Correct wrong labor policiesAnother alarm bell is ringing in the rigid labor market in Korea. According to the World Economic Forum’s recent annual report on national competitiveness, the country is performing worse in all labor market categories compared to a decade ago — except in terms of women’s participation in economic activities. In particular, Korea’s ranking in terms of cooperation between labor and management — a key indicator of an economy’s global competitiveness — plunged to 124th, down from 95th in 2008. More alarming is Korea’s steep fall in its flexibility of employment and layoff ranking, which plummeted to 87th from 45th a decade ago.
If you narrow the scope of comparison to seven economies — members of the so-called “20-50 Club” whose populations exceed 50 million and whose per capita incomes surpass the threshold of $20,000 — South Korea’s retreat in labor becomes more noticeable. Among the seven countries, Korea was the only one with declines in labor-management cooperation.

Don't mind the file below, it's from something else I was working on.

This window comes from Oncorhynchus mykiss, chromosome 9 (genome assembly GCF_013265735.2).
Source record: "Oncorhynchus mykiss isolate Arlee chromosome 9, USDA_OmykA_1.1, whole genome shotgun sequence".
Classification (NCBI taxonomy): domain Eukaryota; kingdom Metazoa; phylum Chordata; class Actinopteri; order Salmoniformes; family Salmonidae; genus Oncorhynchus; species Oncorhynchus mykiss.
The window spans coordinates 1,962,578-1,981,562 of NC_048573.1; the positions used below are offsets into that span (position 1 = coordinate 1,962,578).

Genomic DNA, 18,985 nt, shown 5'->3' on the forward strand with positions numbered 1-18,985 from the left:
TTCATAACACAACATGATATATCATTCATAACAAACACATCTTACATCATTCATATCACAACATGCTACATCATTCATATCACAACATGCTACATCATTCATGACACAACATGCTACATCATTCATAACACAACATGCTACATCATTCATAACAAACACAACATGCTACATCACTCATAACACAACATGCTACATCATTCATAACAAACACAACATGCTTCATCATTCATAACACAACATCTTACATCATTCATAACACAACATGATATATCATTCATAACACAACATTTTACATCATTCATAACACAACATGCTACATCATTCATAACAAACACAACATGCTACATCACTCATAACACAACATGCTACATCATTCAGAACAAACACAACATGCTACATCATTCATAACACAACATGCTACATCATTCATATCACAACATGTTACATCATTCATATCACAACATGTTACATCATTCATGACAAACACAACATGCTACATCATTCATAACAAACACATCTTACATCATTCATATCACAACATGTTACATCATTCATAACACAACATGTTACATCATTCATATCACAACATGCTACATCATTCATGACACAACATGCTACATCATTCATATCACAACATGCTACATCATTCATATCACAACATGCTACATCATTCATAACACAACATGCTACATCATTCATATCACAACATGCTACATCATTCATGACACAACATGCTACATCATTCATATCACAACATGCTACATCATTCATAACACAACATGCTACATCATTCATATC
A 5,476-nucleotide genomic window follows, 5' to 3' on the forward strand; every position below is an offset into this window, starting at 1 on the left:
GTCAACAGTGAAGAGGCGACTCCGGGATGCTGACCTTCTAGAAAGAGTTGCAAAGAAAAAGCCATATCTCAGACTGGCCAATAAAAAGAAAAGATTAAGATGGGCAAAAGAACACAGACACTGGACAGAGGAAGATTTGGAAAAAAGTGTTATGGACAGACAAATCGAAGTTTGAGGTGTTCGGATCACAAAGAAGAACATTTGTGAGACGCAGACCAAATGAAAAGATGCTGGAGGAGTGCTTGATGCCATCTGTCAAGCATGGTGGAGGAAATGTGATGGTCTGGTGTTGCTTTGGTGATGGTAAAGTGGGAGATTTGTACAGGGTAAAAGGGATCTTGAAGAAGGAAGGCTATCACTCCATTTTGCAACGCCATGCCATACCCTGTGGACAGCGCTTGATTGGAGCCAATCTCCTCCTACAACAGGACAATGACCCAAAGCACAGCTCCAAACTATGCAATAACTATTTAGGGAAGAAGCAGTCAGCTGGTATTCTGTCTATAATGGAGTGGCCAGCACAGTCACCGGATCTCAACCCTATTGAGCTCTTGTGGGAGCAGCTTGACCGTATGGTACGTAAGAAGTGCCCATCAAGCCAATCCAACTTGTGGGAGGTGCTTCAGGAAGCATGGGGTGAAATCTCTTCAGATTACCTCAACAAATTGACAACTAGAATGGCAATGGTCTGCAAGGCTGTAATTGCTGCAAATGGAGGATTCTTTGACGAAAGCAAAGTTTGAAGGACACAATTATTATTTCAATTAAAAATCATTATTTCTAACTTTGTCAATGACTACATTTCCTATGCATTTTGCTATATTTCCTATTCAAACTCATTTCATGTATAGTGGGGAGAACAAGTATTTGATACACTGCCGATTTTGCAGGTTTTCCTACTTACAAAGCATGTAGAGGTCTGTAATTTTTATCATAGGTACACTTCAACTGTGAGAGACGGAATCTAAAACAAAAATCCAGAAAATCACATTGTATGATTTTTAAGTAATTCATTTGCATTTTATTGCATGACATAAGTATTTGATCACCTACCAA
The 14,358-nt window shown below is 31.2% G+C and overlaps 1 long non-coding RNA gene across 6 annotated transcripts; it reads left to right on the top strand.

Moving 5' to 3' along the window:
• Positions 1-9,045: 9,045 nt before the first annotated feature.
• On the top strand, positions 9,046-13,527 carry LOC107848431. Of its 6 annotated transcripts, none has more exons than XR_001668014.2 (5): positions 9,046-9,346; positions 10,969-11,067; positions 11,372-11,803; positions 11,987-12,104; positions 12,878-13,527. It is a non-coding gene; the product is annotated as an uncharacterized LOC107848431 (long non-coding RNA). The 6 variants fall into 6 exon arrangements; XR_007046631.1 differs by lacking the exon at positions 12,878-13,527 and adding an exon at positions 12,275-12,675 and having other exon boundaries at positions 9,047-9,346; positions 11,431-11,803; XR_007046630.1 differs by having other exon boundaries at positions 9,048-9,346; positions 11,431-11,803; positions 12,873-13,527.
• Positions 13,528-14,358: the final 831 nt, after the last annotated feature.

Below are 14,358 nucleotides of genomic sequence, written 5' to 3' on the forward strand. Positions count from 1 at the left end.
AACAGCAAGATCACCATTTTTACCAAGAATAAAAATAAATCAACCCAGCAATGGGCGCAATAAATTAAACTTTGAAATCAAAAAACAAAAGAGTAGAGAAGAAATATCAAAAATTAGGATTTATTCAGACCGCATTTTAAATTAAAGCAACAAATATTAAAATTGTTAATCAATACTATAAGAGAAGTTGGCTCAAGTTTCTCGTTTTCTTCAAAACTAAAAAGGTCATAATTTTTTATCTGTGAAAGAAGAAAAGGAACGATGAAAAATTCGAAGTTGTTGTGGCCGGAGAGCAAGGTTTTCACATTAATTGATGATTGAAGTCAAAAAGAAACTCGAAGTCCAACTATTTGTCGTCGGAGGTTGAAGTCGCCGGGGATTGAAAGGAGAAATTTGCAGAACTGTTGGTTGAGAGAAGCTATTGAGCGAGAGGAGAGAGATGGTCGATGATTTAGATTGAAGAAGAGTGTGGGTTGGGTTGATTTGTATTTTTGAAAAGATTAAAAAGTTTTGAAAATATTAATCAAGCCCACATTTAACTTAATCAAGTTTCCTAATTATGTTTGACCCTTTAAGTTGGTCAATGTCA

The problem is that such an inflexible labor market is bad for employment. While the employment rate of all members of the 20-50 club — for those aged between 15 and 64 — rose in the second quarter of the year compared to a year ago, the figure for South Korea remained stagnant at 66.6 percent, lower than the OECD average of 68.3 percent.
These statistics are the proof that labor reform is a must — not a choice — because the more rigid the labor environment becomes, the more reluctant the companies are to recruit workers. Nevertheless, the Moon Jae-in administration has adhered to the so-called “income-led growth” policy aimed at raising the minimum wage for the poor to improve their livelihoods. The untested economic experiment wreaked havoc on our economy as an increasing number of companies laid off employees to save labor cost.
A survey by the Korea Economic Research Institute on our top 1,000 companies underscored the need for the government to ease regulations (30.2 percent) and raise labor flexibility (26.1 percent) next year. In particular, local manufactures demanded heightened labor flexibility above anything else. In Tuesday’s briefing by the Ministry of Trade, Industry and Energy to the president, Moon ordered policies to complement unwanted side effects from the government’s labor policy. “The ministry must answer the growing public criticism that the government has no industrial policy,” chastised Moon. It is time for the administration to raise efficiency in the labor sector.
JoongAng Ilbo, Dec. 20, Page 30